There’d be plenty of water, if only our fastest-growing cities weren’t in deserts. We’ll need creative fixes, fast
In January, the town of Spicewood, Texas, ran out of water. It’s a scenario virtually unheard of in modern America, but the state’s worst drought in half a millennium changed that. Now, four times a day, a 7,000-gallon truck rolls into town, a sort of liquid life-support system that’s the only thing preventing a full-scale evacuation.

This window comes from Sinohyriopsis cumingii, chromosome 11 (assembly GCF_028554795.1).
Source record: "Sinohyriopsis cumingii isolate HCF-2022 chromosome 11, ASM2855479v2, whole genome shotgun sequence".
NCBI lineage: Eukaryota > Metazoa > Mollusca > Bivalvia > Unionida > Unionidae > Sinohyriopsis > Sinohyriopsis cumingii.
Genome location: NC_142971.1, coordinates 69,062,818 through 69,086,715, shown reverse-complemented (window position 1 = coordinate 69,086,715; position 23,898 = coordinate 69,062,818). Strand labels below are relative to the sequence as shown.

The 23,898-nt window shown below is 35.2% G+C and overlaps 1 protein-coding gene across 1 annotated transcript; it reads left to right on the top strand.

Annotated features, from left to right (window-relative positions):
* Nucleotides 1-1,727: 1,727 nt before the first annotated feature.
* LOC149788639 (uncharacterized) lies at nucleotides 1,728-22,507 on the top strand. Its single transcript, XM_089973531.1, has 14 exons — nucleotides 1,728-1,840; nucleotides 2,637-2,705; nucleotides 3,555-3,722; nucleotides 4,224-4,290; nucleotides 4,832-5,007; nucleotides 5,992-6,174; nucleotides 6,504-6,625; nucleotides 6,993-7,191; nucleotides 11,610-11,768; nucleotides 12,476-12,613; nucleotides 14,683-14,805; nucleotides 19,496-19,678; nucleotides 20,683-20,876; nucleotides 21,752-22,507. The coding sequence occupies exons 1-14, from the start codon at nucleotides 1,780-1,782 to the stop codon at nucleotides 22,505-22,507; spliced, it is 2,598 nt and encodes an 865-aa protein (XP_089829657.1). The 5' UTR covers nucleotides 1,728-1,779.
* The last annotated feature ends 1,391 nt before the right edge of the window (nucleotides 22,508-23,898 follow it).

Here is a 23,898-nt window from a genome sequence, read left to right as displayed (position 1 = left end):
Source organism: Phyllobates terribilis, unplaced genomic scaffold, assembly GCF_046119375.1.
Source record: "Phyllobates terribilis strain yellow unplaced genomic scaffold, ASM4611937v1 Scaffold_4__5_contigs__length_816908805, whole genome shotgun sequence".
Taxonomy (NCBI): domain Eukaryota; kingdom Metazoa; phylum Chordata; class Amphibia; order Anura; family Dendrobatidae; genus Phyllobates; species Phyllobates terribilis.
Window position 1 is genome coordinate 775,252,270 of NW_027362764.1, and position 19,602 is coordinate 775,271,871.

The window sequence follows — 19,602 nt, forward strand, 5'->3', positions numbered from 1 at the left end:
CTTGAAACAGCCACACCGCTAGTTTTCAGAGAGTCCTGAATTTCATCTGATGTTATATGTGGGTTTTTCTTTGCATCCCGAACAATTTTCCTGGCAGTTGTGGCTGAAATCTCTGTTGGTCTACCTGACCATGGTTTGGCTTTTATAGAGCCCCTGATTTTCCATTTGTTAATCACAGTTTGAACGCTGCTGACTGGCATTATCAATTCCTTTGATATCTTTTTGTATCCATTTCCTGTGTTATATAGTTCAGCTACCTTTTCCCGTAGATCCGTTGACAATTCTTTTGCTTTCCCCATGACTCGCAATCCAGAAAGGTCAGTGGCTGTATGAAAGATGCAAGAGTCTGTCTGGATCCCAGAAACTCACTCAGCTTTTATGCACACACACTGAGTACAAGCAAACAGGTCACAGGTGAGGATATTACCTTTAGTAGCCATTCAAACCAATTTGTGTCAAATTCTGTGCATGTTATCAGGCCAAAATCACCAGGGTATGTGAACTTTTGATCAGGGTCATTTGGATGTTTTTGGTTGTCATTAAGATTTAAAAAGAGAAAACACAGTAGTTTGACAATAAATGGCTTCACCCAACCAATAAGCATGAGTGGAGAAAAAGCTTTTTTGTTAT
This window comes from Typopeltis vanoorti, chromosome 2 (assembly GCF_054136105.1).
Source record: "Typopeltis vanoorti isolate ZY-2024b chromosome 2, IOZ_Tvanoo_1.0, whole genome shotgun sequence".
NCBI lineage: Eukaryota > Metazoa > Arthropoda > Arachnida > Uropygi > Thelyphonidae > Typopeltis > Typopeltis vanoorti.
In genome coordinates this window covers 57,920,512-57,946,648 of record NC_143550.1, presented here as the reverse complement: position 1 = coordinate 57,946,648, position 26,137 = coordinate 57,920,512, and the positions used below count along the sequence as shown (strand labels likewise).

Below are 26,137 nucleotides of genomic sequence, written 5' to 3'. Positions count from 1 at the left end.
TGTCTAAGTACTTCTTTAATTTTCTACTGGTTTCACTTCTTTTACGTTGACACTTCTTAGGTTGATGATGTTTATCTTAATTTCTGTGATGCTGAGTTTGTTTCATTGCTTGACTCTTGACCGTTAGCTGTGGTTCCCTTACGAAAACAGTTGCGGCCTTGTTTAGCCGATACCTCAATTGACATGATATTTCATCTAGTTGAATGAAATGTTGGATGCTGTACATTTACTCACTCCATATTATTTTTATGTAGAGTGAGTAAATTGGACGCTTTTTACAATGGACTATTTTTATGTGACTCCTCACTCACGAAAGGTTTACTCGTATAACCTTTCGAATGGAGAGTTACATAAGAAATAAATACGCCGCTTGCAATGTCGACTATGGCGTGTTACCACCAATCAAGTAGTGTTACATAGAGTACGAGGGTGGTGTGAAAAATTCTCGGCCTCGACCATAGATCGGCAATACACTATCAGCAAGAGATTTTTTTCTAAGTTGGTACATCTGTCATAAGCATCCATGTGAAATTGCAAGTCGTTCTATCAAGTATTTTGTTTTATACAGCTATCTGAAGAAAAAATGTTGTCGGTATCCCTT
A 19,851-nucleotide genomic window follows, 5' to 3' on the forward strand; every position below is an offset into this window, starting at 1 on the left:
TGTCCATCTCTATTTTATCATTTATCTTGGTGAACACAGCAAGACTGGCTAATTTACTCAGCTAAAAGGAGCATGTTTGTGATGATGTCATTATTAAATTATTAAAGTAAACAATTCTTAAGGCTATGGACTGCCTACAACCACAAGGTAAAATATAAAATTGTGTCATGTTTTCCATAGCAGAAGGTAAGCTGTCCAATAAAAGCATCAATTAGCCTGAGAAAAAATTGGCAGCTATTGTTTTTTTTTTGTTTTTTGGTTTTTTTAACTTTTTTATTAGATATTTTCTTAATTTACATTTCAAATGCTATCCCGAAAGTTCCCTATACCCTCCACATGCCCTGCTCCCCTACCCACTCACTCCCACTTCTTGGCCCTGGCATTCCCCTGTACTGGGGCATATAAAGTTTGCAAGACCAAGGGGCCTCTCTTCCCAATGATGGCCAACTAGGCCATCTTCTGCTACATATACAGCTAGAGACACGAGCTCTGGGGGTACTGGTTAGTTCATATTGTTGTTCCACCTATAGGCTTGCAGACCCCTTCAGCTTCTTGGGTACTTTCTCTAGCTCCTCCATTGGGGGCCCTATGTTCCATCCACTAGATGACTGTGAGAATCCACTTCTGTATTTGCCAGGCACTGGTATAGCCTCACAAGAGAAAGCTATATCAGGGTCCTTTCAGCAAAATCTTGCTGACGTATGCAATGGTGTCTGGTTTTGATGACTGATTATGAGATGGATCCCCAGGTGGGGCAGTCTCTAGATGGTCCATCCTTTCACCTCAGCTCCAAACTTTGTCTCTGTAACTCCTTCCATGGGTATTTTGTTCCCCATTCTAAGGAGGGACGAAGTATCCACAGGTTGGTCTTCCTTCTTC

That’s not going to work in Las Vegas. Nevertheless, Vegas’ main water source, Lake Mead, is nearly tapped out. The water level there will soon drop below one of the city’s two pipelines. So they’re building a third pipe, except this one will come up from underneath the lakebed, like a drain. Even that may not be enough — Lake Mead could be empty as early as 2021. So the city has hatched a scheme for a 300-mile pipeline that will siphon water from the eastern half of the state to the Strip. And if that plan doesn’t work …
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